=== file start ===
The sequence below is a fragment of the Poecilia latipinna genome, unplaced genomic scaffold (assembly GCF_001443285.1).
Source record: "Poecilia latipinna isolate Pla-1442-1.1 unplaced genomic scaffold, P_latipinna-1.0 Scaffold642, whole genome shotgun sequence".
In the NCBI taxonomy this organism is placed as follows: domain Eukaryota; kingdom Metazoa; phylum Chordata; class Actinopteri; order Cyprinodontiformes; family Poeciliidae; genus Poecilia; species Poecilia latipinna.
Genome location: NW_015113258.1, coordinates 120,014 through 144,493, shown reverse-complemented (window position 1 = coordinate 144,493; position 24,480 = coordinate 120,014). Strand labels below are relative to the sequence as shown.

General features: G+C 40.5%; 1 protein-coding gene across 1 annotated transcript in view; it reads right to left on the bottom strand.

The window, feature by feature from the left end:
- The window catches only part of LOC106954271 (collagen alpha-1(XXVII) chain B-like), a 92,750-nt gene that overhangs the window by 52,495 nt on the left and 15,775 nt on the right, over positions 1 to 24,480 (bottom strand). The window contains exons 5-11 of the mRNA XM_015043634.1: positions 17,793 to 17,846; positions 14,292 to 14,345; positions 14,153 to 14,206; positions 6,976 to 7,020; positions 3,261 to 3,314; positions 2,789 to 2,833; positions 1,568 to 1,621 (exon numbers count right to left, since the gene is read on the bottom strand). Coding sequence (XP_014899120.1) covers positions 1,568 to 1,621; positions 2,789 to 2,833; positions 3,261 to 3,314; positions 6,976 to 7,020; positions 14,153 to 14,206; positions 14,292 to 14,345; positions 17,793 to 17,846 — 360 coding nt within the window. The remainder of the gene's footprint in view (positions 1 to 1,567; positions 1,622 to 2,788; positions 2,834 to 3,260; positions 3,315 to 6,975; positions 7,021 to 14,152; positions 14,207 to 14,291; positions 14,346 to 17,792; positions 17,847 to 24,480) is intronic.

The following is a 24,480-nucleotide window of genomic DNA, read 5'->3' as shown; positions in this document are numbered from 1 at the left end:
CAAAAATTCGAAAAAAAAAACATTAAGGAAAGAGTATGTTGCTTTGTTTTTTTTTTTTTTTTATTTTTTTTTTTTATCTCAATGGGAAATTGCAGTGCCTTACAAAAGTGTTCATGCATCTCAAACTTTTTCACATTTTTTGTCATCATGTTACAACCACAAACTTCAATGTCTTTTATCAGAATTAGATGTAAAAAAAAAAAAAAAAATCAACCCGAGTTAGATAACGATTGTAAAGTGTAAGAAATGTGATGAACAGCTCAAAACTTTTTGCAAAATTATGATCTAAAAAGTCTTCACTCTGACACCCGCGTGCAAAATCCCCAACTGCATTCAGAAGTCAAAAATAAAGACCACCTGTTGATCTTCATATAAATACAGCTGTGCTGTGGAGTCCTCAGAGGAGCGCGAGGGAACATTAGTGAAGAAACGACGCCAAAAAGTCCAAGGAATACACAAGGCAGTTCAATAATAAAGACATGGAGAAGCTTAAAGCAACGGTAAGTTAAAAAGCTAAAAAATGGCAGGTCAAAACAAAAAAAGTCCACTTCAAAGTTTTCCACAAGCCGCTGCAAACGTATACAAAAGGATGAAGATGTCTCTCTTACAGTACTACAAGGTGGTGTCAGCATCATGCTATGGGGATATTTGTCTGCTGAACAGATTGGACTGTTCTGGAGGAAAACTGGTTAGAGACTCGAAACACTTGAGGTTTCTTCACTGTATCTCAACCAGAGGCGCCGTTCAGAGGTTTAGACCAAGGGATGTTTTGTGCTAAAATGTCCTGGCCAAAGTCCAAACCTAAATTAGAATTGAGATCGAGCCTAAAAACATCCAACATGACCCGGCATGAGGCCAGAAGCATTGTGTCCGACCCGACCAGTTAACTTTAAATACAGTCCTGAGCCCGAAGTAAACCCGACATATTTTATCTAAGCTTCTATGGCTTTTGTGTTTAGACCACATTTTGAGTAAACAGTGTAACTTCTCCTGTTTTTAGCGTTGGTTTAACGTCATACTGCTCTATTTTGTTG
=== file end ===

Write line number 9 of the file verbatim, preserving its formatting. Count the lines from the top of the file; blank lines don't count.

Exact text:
CAAAAATTCGAAAAAAAAAACATTAAGGAAAGAGTATGTTGCTTTGTTTTTTTTTTTTTTTTATTTTTTTTTTTTATCTCAATGGGAAATTGCAGTGCCTTACAAAAGTGTTCATGCATCTCAAACTTTTTCACATTTTTTGTCATCATGTTACAACCACAAACTTCAATGTCTTTTATCAGAATTAGATGTAAAAAAAAAAAAAAAAATCAACCCGAGTTAGATAACGATTGTAAAGTGTAAGAAATGTGATGAACAGCTCAAAACTTTTTGCAAAATTATGATCTAAAAAGTCTTCACTCTGACACCCGCGTGCAAAATCCCCAACTGCATTCAGAAGTCAAAAATAAAGACCACCTGTTGATCTTCATATAAATACAGCTGTGCTGTGGAGTCCTCAGAGGAGCGCGAGGGAACATTAGTGAAGAAACGACGCCAAAAAGTCCAAGGAATACACAAGGCAGTTCAATAATAAAGACATGGAGAAGCTTAAAGCAACGGTAAGTTAAAAAGCTAAAAAATGGCAGGTCAAAACAAAAAAAGTCCACTTCAAAGTTTTCCACAAGCCGCTGCAAACGTATACAAAAGGATGAAGATGTCTCTCTTACAGTACTACAAGGTGGTGTCAGCATCATGCTATGGGGATATTTGTCTGCTGAACAGATTGGACTGTTCTGGAGGAAAACTGGTTAGAGACTCGAAACACTTGAGGTTTCTTCACTGTATCTCAACCAGAGGCGCCGTTCAGAGGTTTAGACCAAGGGATGTTTTGTGCTAAAATGTCCTGGCCAAAGTCCAAACCTAAATTAGAATTGAGATCGAGCCTAAAAACATCCAACATGACCCGGCATGAGGCCAGAAGCATTGTGTCCGACCCGACCAGTTAACTTTAAATACAGTCCTGAGCCCGAAGTAAACCCGACATATTTTATCTAAGCTTCTATGGCTTTTGTGTTTAGACCACATTTTGAGTAAACAGTGTAACTTCTCCTGTTTTTAGCGTTGGTTTAACGTCATACTGCTCTATTTTGTTG